oats crop in this neighborhood will
good this year, if the season continues
One night last week some unknown
nurties went into the smoke house of
b. A. Kudacii and iook some moiasses
and corn. I would advise the people
to keep their smoke houses locked.
Mr. C. A. Guffy has been down for
sometime with his baek. He had to
call in t he-doctor. Tattler.
-r -t 1.1 1
...1 i , , . , , it . l l
Mne oldest oee-Keeper m xne worm
lives, at present, m Russia. He is
ninety-eight years of age and attends
to the bees u the Monastry XPalsha-
ieff. Rolrhrien. His mother died last
year at the; auvanced aged oi izd years.
' i i cn
Dairy Kotes. ,
It you have not covered the ice in
the ice house, nov is the best time to
do it. ; - "rr-K,-
An Englishman has started a factory
at ATosa, in Norway, for the ; manufac
ture from niilk of a substance like
ivory, for which invention has taken
out a patent - ' . "
Mr. Fairman J. Mann, of theManor
Farm, Norfolk, England, publishes tko
returnof his small herd of red polled
Cattlfl sbfiwinw an nnrmtil oriru vil,l
' " " to . MVVI fc. La. v tblU
Prcw ot u,03U pounds of-milk.
All farmers who are studvini? their
business as the merchant, the lawyer,
thedoctor and the banker study theirs
will learn something from the agricul
tural experiment stations.
An observing farmer at an institute,
said: May farmers who keep beard
ing houses forcows run them . n"the"
European plau The eow," hover, al
ways pap on tlieJGuropean plan. She
only pays for whakshe receives; notb .
in 8 more-
g more. '
The butter-maker wno attempts to
wander through the mysteries of hi
uess without a . .thermometer ii .
quite as fooliah asi .the mariner who -trusts
himself afar on the deep without
a compass, and will quite as certainly
come to grief. 7 .
Do not spare sulpher from the mix
ture when you salt your cattle. It will
cool and purify their blood, and proba-
wy save yu from "aving the distemper
or blouny murrain, bulphur is the
only remedy I hare found, says Y. W,
Hobson, in one of our exchanges. '
A few weeks ngo there was quite a
stir made by reports in the papers that
deposits of cheese had been found near
Searsboro, Lowa that was aU good a
the geuuine, and could be sold for five -
cents per hundred pounds and the owner
of the "find" make nioney. It proved
a hoax. ---
At the last annual meet ingof the
Illinois Dairy men's Association areso
lution was p,assed asking that the
State Legislature pass a. law compelling
the makers of -boguabitter and filled
cheese, color their products pink. ''..The
bills providing for this have been in- -trod
uced and ordered printed. , They
should pass. '" J r
When there is trouble about the
separation ef the butter from. the milk,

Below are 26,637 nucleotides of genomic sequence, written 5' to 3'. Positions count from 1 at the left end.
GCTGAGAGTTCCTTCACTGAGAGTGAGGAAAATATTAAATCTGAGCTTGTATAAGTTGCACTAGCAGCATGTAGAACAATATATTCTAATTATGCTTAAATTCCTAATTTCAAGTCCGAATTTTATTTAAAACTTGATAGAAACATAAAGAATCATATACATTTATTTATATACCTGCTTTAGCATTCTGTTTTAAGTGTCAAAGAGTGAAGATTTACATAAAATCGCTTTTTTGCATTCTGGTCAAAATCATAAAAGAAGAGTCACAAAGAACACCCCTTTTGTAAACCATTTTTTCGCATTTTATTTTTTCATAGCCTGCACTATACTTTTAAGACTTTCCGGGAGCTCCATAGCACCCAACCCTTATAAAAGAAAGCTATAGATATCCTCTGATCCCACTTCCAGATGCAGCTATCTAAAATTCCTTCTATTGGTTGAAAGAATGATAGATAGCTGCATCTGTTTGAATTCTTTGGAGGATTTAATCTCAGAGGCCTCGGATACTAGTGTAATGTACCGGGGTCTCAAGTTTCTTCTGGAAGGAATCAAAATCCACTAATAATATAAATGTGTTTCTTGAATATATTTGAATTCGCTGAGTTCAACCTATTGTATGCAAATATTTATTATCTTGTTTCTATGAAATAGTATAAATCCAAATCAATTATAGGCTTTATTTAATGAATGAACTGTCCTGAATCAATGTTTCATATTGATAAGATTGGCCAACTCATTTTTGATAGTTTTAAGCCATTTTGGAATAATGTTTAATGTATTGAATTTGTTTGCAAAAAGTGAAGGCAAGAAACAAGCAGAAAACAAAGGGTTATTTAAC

a correipondent of the American Ag
riculturist fays that addiug a quart of
water at sixty-four degrees, in whieh a
teaspoon tul ot salt baa been dissolved,
to each four quarts of cream, wb'en.
ready to start tlMK:h urn, whieh ha redu
ced the time of churning from threu
hours to twenty minutes.
The Tennessee Far merJs -authority.
fr saying that whole cotton seed can
be cooked withoat any other heat than
that which it will generate ilself. Add,
to the seed one-fifth of its bulk of
wheat bran, wet with cold water, and
mii thoroughly; place in a tight box,
and in twenty-four hours the seds
will be so well cooked that they, will
mash easily between, the thumb and
finger. ' - ' - -
Prof. Witcher.of the New Hampshire
Experiment statienrfinds that the milk
I from his herd costs an average of 2.74
cents per quart on good feed. The best
cow is at a cost of 1.59 cents, while the
milk ef the poorest cow cost 4.20 cents.
On a richer-ration the cost from the
best cow was reduced to 1.32 cents,
while the same cow. fed on a poor, in
nutricious ration, the cost went np
5.35 cents per Quart. Feed as well
breed is needed to make cheap milk.
Grangers of Deleware fox To Per Cent.
The suggestion introduced into' the
hv.Alliances and Grangers. The Dela
ware State Crange at its recent- session
passed the subjoined resolution:
We demand that the amount of the.
circulating medium be increased by the
General Government to about $50 per
capita, and that this may speedily be
brought about, we endorse the propo
sition te loan money on real estate se
curity at a rate of interest riot to exceed
2r per ent, with proper . limitations ;
upon the quality of land and amount
of money.
High Wages.-
Chauncay Depew geU $100,000 a
year in salaries. The president,' vice
president and comptroUerrjf-the Equi
table Insurance Co., receive together
$115,000 a year. Betrs of ISew York
Life gets $00,000. Olcott of Central
Trust Co., same. Lots of these men
get $35,000 a year. Seme of the, fel
lows too much. How much brighter
are they than their fathers, who sat
around is ew England cross-road store,
whittling and swapping jack-knives ?
Chicago Sentinel.
The farmers are organizing for self
protection . and preservation, TIm
are not fightiug any other orgairiz -tion
or any other class, but are simply
working for their interest in wa
that will be to the-best interest of t:
eountry. They ask nothing that i-
inconsiderate with the general welfare
or iu conflict with the constitution.
Childna Cry for Pitcher's Ptoria,
-'--.'''p.:.: ; - I ' - j " . c , r